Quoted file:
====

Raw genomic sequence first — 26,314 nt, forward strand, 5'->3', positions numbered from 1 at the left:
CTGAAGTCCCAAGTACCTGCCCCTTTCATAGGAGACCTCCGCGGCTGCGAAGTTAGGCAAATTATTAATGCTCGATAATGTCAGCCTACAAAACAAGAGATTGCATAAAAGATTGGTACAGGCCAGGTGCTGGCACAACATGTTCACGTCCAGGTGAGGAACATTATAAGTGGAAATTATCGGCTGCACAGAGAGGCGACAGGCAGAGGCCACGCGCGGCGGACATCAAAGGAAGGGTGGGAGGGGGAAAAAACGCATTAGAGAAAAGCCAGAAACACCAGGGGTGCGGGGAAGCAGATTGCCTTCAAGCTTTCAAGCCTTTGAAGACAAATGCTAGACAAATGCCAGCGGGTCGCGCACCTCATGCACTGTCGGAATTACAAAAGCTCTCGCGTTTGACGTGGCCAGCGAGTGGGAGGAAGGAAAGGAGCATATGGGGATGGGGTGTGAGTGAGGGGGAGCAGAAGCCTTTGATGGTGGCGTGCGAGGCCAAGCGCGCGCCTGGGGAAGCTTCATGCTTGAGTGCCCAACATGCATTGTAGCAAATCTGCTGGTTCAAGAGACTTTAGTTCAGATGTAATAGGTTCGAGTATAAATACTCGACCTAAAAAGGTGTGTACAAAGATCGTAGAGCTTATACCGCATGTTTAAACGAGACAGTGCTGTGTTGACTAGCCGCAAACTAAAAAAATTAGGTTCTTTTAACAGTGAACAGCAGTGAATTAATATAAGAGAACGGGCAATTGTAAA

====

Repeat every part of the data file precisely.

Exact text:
Raw genomic sequence first — 26,314 nt, forward strand, 5'->3', positions numbered from 1 at the left:
CTGAAGTCCCAAGTACCTGCCCCTTTCATAGGAGACCTCCGCGGCTGCGAAGTTAGGCAAATTATTAATGCTCGATAATGTCAGCCTACAAAACAAGAGATTGCATAAAAGATTGGTACAGGCCAGGTGCTGGCACAACATGTTCACGTCCAGGTGAGGAACATTATAAGTGGAAATTATCGGCTGCACAGAGAGGCGACAGGCAGAGGCCACGCGCGGCGGACATCAAAGGAAGGGTGGGAGGGGGAAAAAACGCATTAGAGAAAAGCCAGAAACACCAGGGGTGCGGGGAAGCAGATTGCCTTCAAGCTTTCAAGCCTTTGAAGACAAATGCTAGACAAATGCCAGCGGGTCGCGCACCTCATGCACTGTCGGAATTACAAAAGCTCTCGCGTTTGACGTGGCCAGCGAGTGGGAGGAAGGAAAGGAGCATATGGGGATGGGGTGTGAGTGAGGGGGAGCAGAAGCCTTTGATGGTGGCGTGCGAGGCCAAGCGCGCGCCTGGGGAAGCTTCATGCTTGAGTGCCCAACATGCATTGTAGCAAATCTGCTGGTTCAAGAGACTTTAGTTCAGATGTAATAGGTTCGAGTATAAATACTCGACCTAAAAAGGTGTGTACAAAGATCGTAGAGCTTATACCGCATGTTTAAACGAGACAGTGCTGTGTTGACTAGCCGCAAACTAAAAAAATTAGGTTCTTTTAACAGTGAACAGCAGTGAATTAATATAAGAGAACGGGCAATTGTAAA